Denis Cormier has been captain-fisher for more than 38 years. He is sharp as a tack and always greets you with a smile. His profession is a family legacy. It comes naturally because, on Les Îles, there are fishers in every family tree! Denis was barely 15 years old when his father introduced him to fishing during Saturday outings at sea. During school breaks, he also went scallop fishing with an uncle. His love affair with the sea was well under way.
Denis à Johnny - on Les Îles, filiation is often indicated by adding the surname of the father - goes fishing for lobster in the waters off the coasts of the archipelago. Accompanied by fisher-helper Denis à Roger Arseneau, he steers his Kakawi out to sea. This year, like his 324 fellow fishers, Denis can use a total of 273 traps. No more. The rule is strictly enforced. Lobster from Les Îles recently obtained the MSC certification. It certifies that the fishery is sustainable. Moreover, the provenance - and the assured quality of the product - can now be traced with a tag that's attached to each lobster.
The season usually starts around the first Saturday in May and runs for nine weeks of hard work. Sunday is the only day off, but, more often than not, it's the day for repairing gear, resupplying the boat or doing administrative chores.
In late July, when the season ends, when the holding tanks overflow and visitors continue to savour the famous shellfish, Denis is already getting ready to go fishing for halibut, a giant ground fish that's caught with a hook and line. In recent years, Denis has also been going out for red tuna. This great fish is a real test of patience and endurance; reeling in a red tuna can take more than three hours!
"To be a good fisher, you need patience and a great deal of passion for the job. And nowadays, it also takes a lot of courage, because fishing is not what it used to be."
- Denis Cormier
Compared to what it was in the parents' days, the fisher's job has changed quite a bit. Given the regulations and technological demands, Denis thinks that his father, who was an accomplished fisher, probably could not do the job today.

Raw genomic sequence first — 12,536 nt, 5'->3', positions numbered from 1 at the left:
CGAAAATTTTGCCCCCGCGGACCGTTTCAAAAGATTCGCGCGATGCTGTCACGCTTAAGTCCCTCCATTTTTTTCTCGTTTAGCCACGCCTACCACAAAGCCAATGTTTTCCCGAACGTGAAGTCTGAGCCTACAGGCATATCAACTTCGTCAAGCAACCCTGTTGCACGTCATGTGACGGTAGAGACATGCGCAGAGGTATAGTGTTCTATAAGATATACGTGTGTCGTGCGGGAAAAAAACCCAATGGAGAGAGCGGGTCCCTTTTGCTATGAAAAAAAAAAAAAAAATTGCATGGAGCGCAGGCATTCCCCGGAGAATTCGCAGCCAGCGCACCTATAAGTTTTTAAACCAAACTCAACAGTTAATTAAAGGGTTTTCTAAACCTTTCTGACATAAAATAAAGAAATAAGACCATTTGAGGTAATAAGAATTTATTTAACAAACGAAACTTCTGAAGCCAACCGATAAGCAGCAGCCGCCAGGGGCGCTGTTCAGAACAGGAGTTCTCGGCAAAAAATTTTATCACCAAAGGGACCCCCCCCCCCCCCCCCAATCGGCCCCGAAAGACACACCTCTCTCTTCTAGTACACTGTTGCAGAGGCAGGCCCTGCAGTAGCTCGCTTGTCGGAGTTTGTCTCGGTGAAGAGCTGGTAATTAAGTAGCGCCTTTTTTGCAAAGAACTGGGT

When the fishing season comes to an end our fisher becomes a hunter for leisure. In the fall, Denis will go hunting for small game, with his two brown Labradors, Bozo and Castor. They'll be on the lookout for long-tailed ducks (Kakawi), a species of wild duck that Denis is particularly fond of.
Meaning: "Happy as a fish in water."
Denis also goes hunting for harp seals during the month of March, when the ice floes bring the herd in the vicinity of Les Îles. The seal hunt is an ancient tradition with Madelinots. However, over the last few years, the hunt has been the target of a anti-hunting campaign, and most of the markets have disappeared.
"The seal hunt is a necessity. Here, around Les Îles, there are so many seals they are eating us up. Where's the logic, when we know that there is a market demand for the oil, the omega-3, the meat and the fur, and we know also that the seals are depleting the fish stocks?"
- Denis Cormier
After all these years of fishing the shellfish, Denis still loves to eat lobster. He is very proud of the lobster fished around Les Îles. He says its unique good taste comes from the fact that it lives on a rocky bottom where there are no muddy areas. Denis says lobster should be served lukewarm, or even the next day, when it has had time to become even more savoury. But who can wait that long?